Microsoft Acknowledges That There Are Other Search Engines Out There, Sort Of

from the ad-me dept

Last month, a much-hyped partnership between and Google turned out to be a real snoozer, when it was revealed that the tie-up would simply offer customers a better way to manage their AdWords campaigns. One aspect of the deal that was troubling was that it belied the myth that all these various web services are so easily mashed up. After all, why should have to sign a deal with Google to offer AdWords management? Ideally, any company would be able to offer this functionality. Today, Microsoft announced enhancements to its own AdManager service, which allows users to manage advertising campaigns on Microsoft’s search. Now, however, customers can buy ads for Live search and for It’s really great that Microsoft is taking this big tent approach, acknowledging that there are other search engines out there that customers would like to buy ads on, but it’s still missing a couple — Google and Yahoo come to mind. Ultimately, if it wants AdManager to be a valuable service, then it should allow customers to manage as many different campaigns as they want, through any search engine. This piecemeal approach, allowing customers to buy ads on different Microsoft-approved sites, isn’t going to get the company very far in its software plus services strategy.

Filed Under:
Companies: ask, google, microsoft, yahoo

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Comments on “Microsoft Acknowledges That There Are Other Search Engines Out There, Sort Of”

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Craig Ferrante (user link) says:

Atleast they tried

Atleast Microsoft is giving you a option now. Id like to see google and yahoo give you the full control of the 3rd party advertising sites not just the option to turn ads on or off to 3rd party sites.

I use the big 3 to advertise on and google i feel is the easiest to manage then microsoft and then yahoo. Tried ask’s and went back to google to manage those ads…

business says:

I find it intresting that many of the people in the tech world today, wouldn’t have their current jobs if it wasnt for a Microsoft product. Would these also be the same people badmouthing Microsoft every chance they get? or would the one’s who are flinging their insults be those of a generation who do not yet have six-figure incomes.

As always though, there are exceptions to every rule – but with 90% desktop-share in a tech-driven world, makes anyone who knows the in’s & out’s of Microsoft products, much more richer than the person who does not – or – will not educate themselves in such.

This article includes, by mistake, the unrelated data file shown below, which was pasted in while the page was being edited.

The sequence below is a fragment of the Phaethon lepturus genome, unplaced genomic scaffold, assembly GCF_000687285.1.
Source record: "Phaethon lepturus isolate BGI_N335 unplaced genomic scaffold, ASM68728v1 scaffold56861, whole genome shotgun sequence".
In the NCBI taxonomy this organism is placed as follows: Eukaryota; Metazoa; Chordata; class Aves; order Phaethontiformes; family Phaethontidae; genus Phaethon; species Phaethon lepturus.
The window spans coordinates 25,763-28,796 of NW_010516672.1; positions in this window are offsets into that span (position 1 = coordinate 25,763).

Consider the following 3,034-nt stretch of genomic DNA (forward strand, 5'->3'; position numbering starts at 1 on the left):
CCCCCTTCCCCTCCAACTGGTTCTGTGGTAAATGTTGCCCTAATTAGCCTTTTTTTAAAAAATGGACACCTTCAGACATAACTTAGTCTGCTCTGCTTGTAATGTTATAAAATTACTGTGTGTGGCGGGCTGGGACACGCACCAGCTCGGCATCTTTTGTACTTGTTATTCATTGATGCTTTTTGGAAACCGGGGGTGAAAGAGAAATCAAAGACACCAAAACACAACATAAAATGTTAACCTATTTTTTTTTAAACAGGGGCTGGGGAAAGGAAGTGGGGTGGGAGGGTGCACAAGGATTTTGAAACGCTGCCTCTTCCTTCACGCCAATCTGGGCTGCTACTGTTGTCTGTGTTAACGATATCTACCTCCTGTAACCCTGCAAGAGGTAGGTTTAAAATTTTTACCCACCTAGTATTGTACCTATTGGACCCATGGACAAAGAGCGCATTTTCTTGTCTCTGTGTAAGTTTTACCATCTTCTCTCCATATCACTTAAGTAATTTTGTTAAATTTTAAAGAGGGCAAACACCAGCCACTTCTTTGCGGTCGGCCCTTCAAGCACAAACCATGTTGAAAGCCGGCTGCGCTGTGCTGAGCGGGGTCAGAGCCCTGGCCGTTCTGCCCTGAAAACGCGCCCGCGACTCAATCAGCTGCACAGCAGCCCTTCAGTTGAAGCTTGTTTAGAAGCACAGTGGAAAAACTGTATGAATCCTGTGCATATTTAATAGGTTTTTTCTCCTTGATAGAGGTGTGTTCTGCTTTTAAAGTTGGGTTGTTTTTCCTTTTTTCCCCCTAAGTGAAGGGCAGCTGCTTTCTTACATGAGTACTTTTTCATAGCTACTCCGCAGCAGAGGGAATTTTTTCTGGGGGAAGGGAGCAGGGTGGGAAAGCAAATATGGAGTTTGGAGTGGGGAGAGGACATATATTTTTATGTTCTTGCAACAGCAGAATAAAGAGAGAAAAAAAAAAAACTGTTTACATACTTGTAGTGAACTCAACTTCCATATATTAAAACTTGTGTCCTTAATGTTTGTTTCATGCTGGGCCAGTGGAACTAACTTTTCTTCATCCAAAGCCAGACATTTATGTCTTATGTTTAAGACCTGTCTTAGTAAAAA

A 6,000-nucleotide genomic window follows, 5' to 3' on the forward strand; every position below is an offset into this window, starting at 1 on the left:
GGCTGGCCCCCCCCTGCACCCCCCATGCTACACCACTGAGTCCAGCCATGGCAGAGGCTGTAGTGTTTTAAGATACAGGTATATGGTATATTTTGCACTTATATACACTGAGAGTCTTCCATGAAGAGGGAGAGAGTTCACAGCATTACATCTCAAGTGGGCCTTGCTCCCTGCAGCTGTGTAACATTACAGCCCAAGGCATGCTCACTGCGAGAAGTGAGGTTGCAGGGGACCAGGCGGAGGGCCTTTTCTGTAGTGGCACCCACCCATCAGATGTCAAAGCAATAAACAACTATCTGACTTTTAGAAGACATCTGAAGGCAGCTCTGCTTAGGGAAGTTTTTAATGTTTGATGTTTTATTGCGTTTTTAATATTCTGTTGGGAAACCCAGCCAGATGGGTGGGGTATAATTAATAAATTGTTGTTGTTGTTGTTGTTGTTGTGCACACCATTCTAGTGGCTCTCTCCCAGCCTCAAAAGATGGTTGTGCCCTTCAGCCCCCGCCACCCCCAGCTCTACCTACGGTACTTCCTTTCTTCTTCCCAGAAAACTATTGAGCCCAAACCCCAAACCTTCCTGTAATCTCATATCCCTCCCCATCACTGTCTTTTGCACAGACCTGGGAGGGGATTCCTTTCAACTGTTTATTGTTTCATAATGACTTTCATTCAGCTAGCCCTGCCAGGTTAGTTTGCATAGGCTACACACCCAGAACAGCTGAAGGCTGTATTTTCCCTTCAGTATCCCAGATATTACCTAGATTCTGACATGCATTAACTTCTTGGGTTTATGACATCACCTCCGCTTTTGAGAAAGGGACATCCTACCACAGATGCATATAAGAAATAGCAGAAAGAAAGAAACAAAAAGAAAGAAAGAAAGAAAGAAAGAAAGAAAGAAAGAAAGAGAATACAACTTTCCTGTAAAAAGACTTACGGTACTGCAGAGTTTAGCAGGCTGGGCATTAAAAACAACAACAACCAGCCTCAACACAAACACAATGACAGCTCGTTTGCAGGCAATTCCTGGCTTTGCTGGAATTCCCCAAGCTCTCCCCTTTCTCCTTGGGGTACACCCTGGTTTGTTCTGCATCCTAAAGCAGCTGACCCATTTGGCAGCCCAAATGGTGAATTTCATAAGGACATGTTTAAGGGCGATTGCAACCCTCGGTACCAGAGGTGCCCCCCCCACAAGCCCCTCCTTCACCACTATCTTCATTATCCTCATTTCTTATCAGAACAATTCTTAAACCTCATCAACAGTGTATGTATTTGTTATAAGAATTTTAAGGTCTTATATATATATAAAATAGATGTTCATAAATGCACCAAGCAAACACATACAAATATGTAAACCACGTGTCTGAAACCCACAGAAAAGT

Business as usual…

The Grapevine (user link) says:

open standard, open search, open mind

We applaud Microsoft on their learning that the world does not revolve around them, especially in Search.

It is important that your customer has choice and simplicity when using any tools, thus allowing is a step in the right direction. Ignoring Google and Yahoo is obviously a childish taunt, and shows pretty well that those 2 Search engines are the most popular over MS Live services.

Keep in mind that is part of the Barry Diller empire, as is Expedia whch used to belong to MS, and thus Microsoft is more easily able to adopt them as an added search component on AdManager.

But sooner or later, if Microsoft expects to make any headway with this search advertising service they will have to admit Google and Yahoo to the party.

Meanwhile its business as usual in Redmond, keeping heads in the sand, ignoring popular wisdom, and not allowing much consumer choice.

Haywood says:

Baffles me how it is going to work

Google isn’t a verb for nothing. I don’t personally know anyone who still uses anything else. The only reason the others still exist is inertia. I do use MS search once every time I install Windows, when IE comes up the first time. IE
defaults to MS, where I promptly search for Google then make it the home page. One more search for Firefox, now I’m IE free except for the occasional Firefox unfriendly site. Download the Google tool bar and Ad-block and I’m good to go. Ads? what ads.

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